Why is My Dog Wheezing?
Have you noticed your dog wheezing often lately? Has this just started recently, or is it a long-term issue? Although you should always take your dog to the vet if you notice any new, concerning symptoms, it’s also a good idea to inform yourself about the possible problems related to wheezing in your furry friend.
5 Causes of Dog Wheezing
In this article, we will explore five of the most common causes of wheezing in dogs. Some of these are less troubling than others, but all of them may be able to be managed or even fully treated with proper vet care.
Allergies are the most common cause of wheezing in dogs. Many dogs who have seasonal allergies may develop wheezing as one of their symptoms during the times of year when pollen counts are at their highest. The same may be true of contact allergies or exposure to any other allergens that could make their way into your dog’s space.
Dogs with flat faces or short snouts may be more prone to wheezing from allergies than others, as well. If you have a dog with this type of face or snout, be aware that wheezing during allergy season may be a common problem for your pet.
In some cases, dogs may inhale a foreign object which can then become lodged in their nasal passages or windpipe. This often happens when dogs eat too quickly and inhale while eating, causing food pieces to become stuck where they shouldn’t be. However, it can also occur if your dog tries to swallow a piece of a broken toy, a stick, or any other item that he shouldn’t.
If this occurs, you will need to take your dog to the emergency vet for the blockage to be removed. Your dog may not be able to stop wheezing until he receives vet treatment for the problem.
Unfortunately, heartworms may also be a cause of dog wheezing. Heartworms may eventually travel from the dog’s heart to his lungs as well as other organs throughout his body. This is an advanced stage of heartworm disease, but it is still manageable with the help of regular vet care.
Dogs who have heartworms severe enough to cause wheezing will most likely never be completely healed from this disease. However, your vet can work with you to figure out the best way to manage his symptoms and help him breathe more easily as well.
Nasal mites are a less troubling problem than heartworms, but they still require vet care to treat and heal your dog. Nasal mites may cause your dog to wheeze frequently and can also cause him to scratch his face or rub his snout on the floor or furniture often. Be on the lookout for these symptoms if you think your dog may have nasal mites.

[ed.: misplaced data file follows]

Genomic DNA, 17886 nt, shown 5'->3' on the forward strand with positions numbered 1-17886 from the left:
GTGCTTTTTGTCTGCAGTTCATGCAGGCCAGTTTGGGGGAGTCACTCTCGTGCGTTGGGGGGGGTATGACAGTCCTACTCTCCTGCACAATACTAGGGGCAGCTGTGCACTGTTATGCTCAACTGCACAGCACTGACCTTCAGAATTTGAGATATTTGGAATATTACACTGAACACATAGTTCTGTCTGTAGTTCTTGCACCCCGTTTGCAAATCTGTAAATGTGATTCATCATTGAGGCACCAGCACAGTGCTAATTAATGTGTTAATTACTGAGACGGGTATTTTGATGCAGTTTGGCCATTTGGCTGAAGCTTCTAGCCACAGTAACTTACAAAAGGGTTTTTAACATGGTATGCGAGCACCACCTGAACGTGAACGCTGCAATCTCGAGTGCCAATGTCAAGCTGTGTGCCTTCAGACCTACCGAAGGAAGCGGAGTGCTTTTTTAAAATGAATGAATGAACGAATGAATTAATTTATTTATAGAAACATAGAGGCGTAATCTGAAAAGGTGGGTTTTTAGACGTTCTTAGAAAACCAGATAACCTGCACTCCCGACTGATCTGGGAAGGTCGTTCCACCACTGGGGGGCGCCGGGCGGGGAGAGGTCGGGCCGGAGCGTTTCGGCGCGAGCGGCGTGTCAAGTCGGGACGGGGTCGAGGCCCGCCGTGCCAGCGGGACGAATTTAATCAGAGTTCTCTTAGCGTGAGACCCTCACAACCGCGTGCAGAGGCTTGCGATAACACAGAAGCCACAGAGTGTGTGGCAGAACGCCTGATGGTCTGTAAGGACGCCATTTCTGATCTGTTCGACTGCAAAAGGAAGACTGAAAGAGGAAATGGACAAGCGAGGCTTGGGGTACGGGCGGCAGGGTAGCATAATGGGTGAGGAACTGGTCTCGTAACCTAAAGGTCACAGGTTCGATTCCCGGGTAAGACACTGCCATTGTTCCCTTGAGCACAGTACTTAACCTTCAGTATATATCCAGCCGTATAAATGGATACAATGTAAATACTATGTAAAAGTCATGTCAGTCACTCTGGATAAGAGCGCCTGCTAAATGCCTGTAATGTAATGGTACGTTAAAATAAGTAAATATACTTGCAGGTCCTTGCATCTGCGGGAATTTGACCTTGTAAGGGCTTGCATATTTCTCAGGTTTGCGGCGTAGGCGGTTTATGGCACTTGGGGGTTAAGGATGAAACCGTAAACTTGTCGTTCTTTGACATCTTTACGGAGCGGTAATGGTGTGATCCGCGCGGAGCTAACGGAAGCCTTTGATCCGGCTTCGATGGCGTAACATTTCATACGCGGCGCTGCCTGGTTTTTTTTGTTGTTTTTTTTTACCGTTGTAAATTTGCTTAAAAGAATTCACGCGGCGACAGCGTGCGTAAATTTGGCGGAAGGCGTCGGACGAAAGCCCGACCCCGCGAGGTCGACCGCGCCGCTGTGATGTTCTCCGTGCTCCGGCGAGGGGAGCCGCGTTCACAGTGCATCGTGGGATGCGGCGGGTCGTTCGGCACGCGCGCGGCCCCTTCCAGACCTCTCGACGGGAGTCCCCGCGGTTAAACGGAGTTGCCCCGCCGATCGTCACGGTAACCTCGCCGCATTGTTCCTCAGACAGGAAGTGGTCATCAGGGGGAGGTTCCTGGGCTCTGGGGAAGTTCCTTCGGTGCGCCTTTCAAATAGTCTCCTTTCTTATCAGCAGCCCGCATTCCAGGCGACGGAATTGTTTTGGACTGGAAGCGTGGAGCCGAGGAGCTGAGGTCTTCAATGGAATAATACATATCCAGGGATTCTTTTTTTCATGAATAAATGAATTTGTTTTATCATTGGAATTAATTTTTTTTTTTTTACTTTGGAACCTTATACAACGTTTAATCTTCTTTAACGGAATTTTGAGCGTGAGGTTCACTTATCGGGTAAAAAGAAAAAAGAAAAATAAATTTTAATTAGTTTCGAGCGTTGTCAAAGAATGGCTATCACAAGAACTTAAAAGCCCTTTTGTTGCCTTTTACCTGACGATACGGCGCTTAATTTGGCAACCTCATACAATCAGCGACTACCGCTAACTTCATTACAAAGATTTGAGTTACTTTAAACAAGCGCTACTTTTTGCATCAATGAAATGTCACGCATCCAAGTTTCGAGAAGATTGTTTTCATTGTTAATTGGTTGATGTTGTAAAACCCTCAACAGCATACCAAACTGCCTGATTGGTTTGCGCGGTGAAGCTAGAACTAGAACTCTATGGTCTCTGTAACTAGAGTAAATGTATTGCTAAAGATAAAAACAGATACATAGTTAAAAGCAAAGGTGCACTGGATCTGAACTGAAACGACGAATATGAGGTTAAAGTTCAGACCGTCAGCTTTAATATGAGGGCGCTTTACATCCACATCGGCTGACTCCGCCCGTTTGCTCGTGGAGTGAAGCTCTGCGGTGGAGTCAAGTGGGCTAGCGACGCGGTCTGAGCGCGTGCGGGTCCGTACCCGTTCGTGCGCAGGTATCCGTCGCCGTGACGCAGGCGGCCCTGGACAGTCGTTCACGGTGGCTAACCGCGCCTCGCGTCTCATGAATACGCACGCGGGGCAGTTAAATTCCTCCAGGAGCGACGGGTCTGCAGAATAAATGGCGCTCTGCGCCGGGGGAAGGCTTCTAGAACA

Nasal mites are not a major problem, but they can spread from dog to dog. If one of your dogs has nasal mites, it is very likely your other dogs will develop this type of infection too.
Take note that nasal mites can also cause reverse sneezing, which is different from wheezing but may seem similar to those who are inexperienced with observing this type of behavior.
Although reverse sneezing can look and sound upsetting, it isn’t anything too serious on its own. Your vet can give you more information about this symptom if it is something your dog deals with.
Dogs with heart disease may develop wheezing after some time. This is not one of the first signs of heart disease, but it also isn’t one of the final ones. It generally develops partway through the progression of the disease for most dogs.
If your dog is diagnosed with heart disease, your vet will be able to help you choose what the best course of action may be for you and your pet moving forward.
Some dogs may have a collapsing trachea, which can occur with or without the presence of heart disease. If this happens, your vet can help you with treatment options as well. Although collapsing trachea may sound very dangerous, it isn’t too troubling; it simply means your dog will wheeze often if he becomes excited or overexerts himself too much.
Call VEG for Your Dog’s Wheezing
There may be other causes of dog wheezing, outside of those on this list. It is always important to have your dog checked by a professional veterinarian to determine the underlying cause of the problem.
With the help of a trusted vet, you can also choose the best course of action for treating or managing your dog’s condition moving forward. A good quality vet should be able to help you help your dog, and you may soon notice less wheezing from your pet as well.
At VEG, we understand how scary it can be when you notice your dog wheezing for the first time, or for any period of time. We have teams of highly skilled and trained emergency vets at all of our VEG locations who will help get to the bottom of what’s causing this condition in your dog and develop a treatment plan to best help them.
Whenever you call VEG, you’ll speak directly to an emergency veterinarian who will help you decide on the next step for caring for your pet.
Dr. Bethany Weinheimer Area Medical Director
Bachelors of Science – Texas A&M University
Doctorate of Veterinary Medicine – Texas A&M University
VEG is a network of Emergency Veterinarians located across the country. We are dedicated to helping people and their pets when they need it most. If your pet is ever in an emergency situation, use the link below to find our nearest location so we can get your pet the help they need.